People are born to serve God, others, not profit from power, pope says

IMAGE: CNS photo/Bob Roller

By Carol Glatz

VATICAN CITY (CNS) — Everyone is born to be a servant of God, yet they are also sinners, Pope Francis said.

What is important, then, is for people to recognize their sins, feel shame and ask for forgiveness, he added.

However, there also are people who are innocent of a crime and yet are sentenced unjustly, the pope said in his opening prayer at Mass April 7.

During the live broadcast of his morning Mass, the pope began by noting how Holy Week includes reflections on the persecution of Jesus by the doctors of the law who “have it in for him.”

Jesus was innocent, yet he was persecuted and judged harshly, the pope said.

“I would like to pray today for all people who suffer an unjust sentence because of vindictiveness,” he said at the start of Mass.

The pope made no mention of Australian Cardinal George Pell, who was released from prison just a few hours before the pope’s Mass began. Australia’s High Court overturned the cardinal’s conviction on charges of child sexual abuse.

In his homily at the Mass, the pope reflected on the day’s Gospel reading in which Jesus tells his disciples, “one of you will betray me,” indicating Judas, and then telling Peter that, despite his love for Jesus, he will deny Jesus “three times.”

Everyone has been brought into the world by God in order to serve him, Pope Francis said.

“Everyone has a destiny, a free destiny, the destiny of being chosen by God. I am born with the destiny to be a child of God, to be a servant of God, with the task of serving, building and edifying,” he said.

The Christian’s vocation is always to serve, he said, “not profit from our position in the church.”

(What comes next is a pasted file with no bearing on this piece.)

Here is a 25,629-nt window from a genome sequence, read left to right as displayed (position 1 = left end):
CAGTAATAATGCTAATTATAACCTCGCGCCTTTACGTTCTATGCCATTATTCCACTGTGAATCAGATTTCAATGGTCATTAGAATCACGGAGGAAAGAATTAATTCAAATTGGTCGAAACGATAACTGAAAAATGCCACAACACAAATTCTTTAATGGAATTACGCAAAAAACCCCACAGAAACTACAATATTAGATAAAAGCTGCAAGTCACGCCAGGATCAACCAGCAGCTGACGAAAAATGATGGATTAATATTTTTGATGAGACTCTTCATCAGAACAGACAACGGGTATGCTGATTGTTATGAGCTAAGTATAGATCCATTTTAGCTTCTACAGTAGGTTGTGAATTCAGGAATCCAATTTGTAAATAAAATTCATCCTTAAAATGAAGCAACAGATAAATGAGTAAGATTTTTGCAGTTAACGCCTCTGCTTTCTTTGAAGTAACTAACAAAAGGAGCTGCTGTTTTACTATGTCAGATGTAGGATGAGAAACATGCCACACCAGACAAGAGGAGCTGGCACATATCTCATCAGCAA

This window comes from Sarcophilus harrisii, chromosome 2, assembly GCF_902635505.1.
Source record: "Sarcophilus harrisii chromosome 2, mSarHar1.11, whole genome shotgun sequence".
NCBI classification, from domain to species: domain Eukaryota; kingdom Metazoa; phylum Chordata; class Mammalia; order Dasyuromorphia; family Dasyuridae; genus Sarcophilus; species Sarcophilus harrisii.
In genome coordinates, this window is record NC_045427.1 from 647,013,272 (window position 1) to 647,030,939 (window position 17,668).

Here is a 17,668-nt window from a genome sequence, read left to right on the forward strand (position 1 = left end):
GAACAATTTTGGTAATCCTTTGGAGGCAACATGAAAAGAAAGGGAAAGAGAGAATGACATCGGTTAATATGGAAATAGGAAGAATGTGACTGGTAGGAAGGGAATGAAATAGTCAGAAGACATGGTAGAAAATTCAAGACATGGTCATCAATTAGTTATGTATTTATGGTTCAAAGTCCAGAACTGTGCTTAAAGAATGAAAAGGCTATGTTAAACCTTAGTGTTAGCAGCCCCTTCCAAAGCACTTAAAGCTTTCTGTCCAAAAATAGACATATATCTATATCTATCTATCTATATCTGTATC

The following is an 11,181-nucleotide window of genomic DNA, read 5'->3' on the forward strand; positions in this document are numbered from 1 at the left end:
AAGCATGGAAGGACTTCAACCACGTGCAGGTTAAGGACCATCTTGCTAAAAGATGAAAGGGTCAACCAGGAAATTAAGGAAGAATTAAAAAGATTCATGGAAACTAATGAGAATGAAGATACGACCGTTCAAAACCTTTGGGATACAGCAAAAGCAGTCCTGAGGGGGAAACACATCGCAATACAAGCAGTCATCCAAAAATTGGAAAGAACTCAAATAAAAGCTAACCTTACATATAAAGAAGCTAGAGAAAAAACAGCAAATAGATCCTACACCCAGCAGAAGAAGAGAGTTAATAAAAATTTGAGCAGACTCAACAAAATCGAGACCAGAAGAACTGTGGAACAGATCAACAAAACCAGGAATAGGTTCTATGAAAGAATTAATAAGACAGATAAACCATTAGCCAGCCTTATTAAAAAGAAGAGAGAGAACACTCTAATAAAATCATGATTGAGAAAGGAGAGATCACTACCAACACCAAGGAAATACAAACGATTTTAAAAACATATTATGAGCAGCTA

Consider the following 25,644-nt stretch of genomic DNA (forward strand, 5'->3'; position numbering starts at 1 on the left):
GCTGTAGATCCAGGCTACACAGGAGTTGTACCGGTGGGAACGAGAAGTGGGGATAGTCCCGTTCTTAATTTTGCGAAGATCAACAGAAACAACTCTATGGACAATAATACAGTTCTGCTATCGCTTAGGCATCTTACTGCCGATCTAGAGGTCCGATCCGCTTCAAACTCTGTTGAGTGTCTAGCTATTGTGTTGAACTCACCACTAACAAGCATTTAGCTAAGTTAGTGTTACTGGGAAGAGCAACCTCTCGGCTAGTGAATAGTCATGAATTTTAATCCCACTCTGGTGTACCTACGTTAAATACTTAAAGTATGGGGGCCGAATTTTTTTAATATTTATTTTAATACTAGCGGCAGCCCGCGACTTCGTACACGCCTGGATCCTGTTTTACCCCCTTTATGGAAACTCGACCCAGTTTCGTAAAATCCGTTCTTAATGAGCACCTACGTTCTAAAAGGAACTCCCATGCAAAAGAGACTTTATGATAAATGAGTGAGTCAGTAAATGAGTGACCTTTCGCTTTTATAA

Serving entails giving oneself for God and others, and when people distance themselves from their vocation to serve, he said, “they distance themselves from God’s love and they build their life on other kinds of love, many times idolatrous.”

In life, people fall into sin, “each one of us is a sinner and can fall and has fallen,” the pope said.

“But what is important is one’s behavior before God, who has chosen me, who has anointed me as a servant. It is the behavior of a sinner who is able to ask for forgiveness, like Peter.”

Confronted with Jesus’ prediction, Peter swore he would never deny him; however, when it happens, Peter recognizes his failings and begins to “weep bitterly.”

“This is the path of a servant, when he slips, when he falls, he asks for forgiveness,” Pope Francis said.

“Instead, when the servant is not able to understand he has fallen, when his passion seizes him in such a way that it leads him to idolatry, he opens his heart to Satan,” just as Judas did.

Jesus was a faithful servant, whose vocation was to serve even to the point of death on the cross, the pope said.

“Let us think about each one of us, a part of the people of God: We are servants, our vocation is to serve, not profit from our position in the church. To serve. Always in service.”

The pope asked that people pray for the grace to persevere in being a servant, “sometimes with slip-ups, with falls, but for the grace to at least weep as Peter wept.”

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